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Nasal cavity and paranasal sinus cancer

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Treatments for stage IV nasal cavity cancer

The following are treatment options for stage IV nasal cavity cancer. Your healthcare team will suggest treatments based on your needs and work with you to develop a treatment plan. You may be offered one or more of the following treatments.

Surgery

Surgery is a main treatment for stage IV nasal cavity cancer. The type of surgery done depends on where the tumour is in the nasal cavity, if it has grown into nearby bone and if cancer has spread to the lymph nodes in the neck or other parts of the body.

Medial maxillectomy removes the part of the upper jaw (called the maxilla) closest to the nose, including the side wall of the nose.

 

Partial or infrastructure maxillectomy removes part of the maxilla. An infrastructure maxillectomy also removes part of the hard palate and the side wall of the nose.

Total, or radical, maxillectomy removes the maxilla on one side of the face, including part of the hard palate and floor of the orbit (eye socket) above the tumour.

Craniofacial resection removes the front part of the base of the skull, the nasal cavity, the frontal sinus and the wall of bone that divides the nasal cavity into right and left sides (called the nasal septum).

Surgery to remove the orbit is done if cancer has spread to the bone around the eye (called the orbit). Doctors remove the part of the orbit that has cancer.

Neck dissection removes lymph nodes in the neck (called cervical lymph nodes). It may be done if cancer has spread to these lymph nodes. Learn more about neck dissection.

Radiation therapy

When surgery is the main treatment, you may be offered external beam radiation therapy after surgery to destroy any cancer cells that may have been left behind. External beam radiation therapy may also be offered before surgery if it is likely that cancer cells will be on the cut surface of the tissue removed by surgery (called a positive surgical margin) or if the cancer has spread to lymph nodes that can’t be removed by surgery.

In some cases, external beam radiation therapy may be offered instead of surgery as the main treatment. This may be an option if the tumour is too hard to remove with surgery.

You may be given radiation therapy to treat cancer that has spread to lymph nodes in the neck (called cervical lymph nodes).

Chemoradiation

Chemoradiation may be used for stage IV nasal cavity cancer. This treatment gives chemotherapy during the same time period as radiation therapy. The chemotherapy drug used is usually cisplatin (Platinol AQ).

Chemoradiation may be offered after surgery:

  • if cancer cells are on or near the cut surface of the tissue removed by surgery (called positive surgical margins)
  • to destroy any cancer cells that may have spread to the lymph nodes in the neck (called cervical lymph nodes)
  • if cancer cells have grown outside of a lymph node into the surrounding tissues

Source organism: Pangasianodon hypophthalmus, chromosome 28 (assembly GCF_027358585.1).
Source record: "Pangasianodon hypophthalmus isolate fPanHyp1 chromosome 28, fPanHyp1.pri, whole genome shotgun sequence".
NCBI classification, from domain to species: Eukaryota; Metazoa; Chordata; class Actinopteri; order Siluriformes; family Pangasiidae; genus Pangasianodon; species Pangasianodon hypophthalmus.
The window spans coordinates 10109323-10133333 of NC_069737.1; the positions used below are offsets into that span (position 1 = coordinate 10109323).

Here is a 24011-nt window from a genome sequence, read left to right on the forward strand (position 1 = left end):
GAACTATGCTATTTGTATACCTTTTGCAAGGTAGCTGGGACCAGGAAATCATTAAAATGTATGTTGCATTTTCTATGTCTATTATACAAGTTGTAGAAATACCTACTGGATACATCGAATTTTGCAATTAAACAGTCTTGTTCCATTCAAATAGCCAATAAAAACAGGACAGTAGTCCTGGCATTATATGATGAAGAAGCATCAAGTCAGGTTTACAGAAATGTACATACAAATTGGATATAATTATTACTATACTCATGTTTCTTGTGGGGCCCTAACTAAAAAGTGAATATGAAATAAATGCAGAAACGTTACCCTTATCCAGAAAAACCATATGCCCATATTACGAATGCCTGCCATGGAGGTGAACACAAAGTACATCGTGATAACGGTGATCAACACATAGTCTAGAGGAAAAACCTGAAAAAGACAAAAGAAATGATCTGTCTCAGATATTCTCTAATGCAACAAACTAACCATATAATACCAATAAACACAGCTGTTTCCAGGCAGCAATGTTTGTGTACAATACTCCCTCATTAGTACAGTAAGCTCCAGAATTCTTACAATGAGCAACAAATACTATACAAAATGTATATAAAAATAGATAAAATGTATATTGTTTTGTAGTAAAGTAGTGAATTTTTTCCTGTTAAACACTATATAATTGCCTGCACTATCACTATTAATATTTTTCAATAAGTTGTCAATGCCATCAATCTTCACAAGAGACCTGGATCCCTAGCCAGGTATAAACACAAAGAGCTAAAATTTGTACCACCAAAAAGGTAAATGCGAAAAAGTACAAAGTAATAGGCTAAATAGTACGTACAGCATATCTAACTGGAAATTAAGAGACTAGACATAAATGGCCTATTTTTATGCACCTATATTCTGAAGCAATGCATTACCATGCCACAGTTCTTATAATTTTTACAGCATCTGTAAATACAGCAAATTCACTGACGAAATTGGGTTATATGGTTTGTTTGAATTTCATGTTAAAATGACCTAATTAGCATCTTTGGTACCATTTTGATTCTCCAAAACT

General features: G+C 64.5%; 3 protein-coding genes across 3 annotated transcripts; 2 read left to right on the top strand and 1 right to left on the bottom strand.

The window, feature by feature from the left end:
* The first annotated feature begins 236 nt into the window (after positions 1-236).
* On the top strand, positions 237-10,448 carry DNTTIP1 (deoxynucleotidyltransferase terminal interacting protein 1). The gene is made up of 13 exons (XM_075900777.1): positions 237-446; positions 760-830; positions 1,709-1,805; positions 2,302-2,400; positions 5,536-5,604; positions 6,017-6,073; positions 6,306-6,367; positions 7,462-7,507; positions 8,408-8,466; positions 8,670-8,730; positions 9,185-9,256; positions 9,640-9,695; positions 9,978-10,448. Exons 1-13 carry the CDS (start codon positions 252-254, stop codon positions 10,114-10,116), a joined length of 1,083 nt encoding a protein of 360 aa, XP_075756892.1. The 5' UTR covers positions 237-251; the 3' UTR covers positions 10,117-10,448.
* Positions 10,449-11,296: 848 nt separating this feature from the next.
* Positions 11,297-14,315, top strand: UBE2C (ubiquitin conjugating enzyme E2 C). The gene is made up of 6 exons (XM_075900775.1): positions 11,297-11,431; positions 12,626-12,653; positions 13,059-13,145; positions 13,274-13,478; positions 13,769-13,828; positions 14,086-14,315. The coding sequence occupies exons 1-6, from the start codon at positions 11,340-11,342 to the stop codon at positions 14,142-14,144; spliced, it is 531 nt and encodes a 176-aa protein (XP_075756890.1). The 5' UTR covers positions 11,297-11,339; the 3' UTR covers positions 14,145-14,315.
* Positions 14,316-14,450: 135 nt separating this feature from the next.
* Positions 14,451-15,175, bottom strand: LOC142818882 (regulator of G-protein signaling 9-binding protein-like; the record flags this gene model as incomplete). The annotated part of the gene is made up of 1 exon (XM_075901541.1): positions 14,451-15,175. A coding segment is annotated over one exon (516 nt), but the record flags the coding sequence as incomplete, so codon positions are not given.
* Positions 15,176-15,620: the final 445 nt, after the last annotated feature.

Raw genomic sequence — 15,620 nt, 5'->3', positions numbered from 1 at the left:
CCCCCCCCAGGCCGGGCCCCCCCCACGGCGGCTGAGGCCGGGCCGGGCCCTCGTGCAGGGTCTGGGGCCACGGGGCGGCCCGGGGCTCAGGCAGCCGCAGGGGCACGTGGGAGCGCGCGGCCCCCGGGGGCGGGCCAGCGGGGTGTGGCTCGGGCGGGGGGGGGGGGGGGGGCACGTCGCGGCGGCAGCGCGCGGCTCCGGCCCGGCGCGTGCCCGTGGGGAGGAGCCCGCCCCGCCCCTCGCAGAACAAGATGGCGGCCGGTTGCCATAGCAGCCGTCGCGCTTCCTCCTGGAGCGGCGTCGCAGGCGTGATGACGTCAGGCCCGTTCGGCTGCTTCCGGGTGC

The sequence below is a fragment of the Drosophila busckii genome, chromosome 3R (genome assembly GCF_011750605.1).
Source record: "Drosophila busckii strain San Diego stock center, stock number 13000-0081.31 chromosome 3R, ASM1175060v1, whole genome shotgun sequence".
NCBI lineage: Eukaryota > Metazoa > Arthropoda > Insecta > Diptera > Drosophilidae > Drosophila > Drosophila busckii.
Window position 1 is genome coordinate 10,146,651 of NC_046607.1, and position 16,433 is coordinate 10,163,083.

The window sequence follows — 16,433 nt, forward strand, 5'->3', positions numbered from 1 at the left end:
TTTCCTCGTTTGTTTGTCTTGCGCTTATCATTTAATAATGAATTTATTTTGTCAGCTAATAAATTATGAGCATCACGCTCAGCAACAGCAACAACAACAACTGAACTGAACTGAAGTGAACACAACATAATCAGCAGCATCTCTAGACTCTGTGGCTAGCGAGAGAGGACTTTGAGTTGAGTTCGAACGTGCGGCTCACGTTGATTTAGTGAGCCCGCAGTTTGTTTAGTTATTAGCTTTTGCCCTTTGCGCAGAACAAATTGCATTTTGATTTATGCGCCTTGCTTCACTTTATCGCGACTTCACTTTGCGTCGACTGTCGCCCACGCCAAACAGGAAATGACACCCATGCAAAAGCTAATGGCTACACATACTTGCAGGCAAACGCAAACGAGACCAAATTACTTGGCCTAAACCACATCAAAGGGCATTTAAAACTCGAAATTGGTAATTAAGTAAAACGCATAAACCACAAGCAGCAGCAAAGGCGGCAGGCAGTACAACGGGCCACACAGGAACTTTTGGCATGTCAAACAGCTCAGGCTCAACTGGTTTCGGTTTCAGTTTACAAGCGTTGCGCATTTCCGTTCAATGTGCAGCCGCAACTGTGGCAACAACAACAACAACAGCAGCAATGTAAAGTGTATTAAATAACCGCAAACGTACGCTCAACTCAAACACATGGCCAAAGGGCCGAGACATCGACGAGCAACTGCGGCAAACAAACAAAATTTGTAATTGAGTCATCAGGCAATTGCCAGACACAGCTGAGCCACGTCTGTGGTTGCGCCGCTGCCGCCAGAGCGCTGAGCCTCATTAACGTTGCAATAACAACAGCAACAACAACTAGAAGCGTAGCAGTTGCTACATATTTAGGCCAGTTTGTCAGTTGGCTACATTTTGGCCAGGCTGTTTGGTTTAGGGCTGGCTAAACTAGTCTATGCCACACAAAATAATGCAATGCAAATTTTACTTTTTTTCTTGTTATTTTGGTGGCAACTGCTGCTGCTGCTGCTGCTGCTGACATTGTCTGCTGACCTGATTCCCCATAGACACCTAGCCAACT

Chemoradiation may be offered as the main treatment instead of surgery. This may be an option if you:

  • can’t have surgery because the tumour is too difficult to remove
  • have other health concerns
  • choose not to have surgery

Chemotherapy

Chemotherapy may be offered for stage IV nasal cavity cancer. It is given to relieve pain or control symptoms (called palliative chemotherapy).

Targeted therapy

Targeted therapy may be offered for stage IV nasal cavity cancer. Cetuximab (Erbitux) is the type of targeted therapy most often used for nasal cavity cancer. It is usually given with radiation therapy.

Targeted therapy may be offered instead of surgery or radiation therapy if:

  • you can’t have surgery because the tumour is too difficult to remove
  • you can’t have radiation therapy because the tumour is too difficult to treat with radiation therapy
  • you have other health concerns
  • you choose not to have surgery or radiation therapy

If you can’t have or don’t want cancer treatment

You may want to consider a type of care to make you feel better rather than treat the cancer itself. This may be because the cancer treatments don’t work anymore, they’re not likely to improve your condition or they may cause side effects that are hard to cope with. There may also be other reasons why you can’t have or don’t want cancer treatment.

Talk to your healthcare team. They can help you choose care and treatment for advanced cancer.

Clinical trials

You may be asked if you want to join a clinical trial for nasal cavity and paranasal sinus cancer. Find out more about clinical trials.

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Parker Murchison My favourite thing about Camp Goodtime is being able to hang out with other kids who have survived cancer. They know what is going on in your life and can help you get through it.

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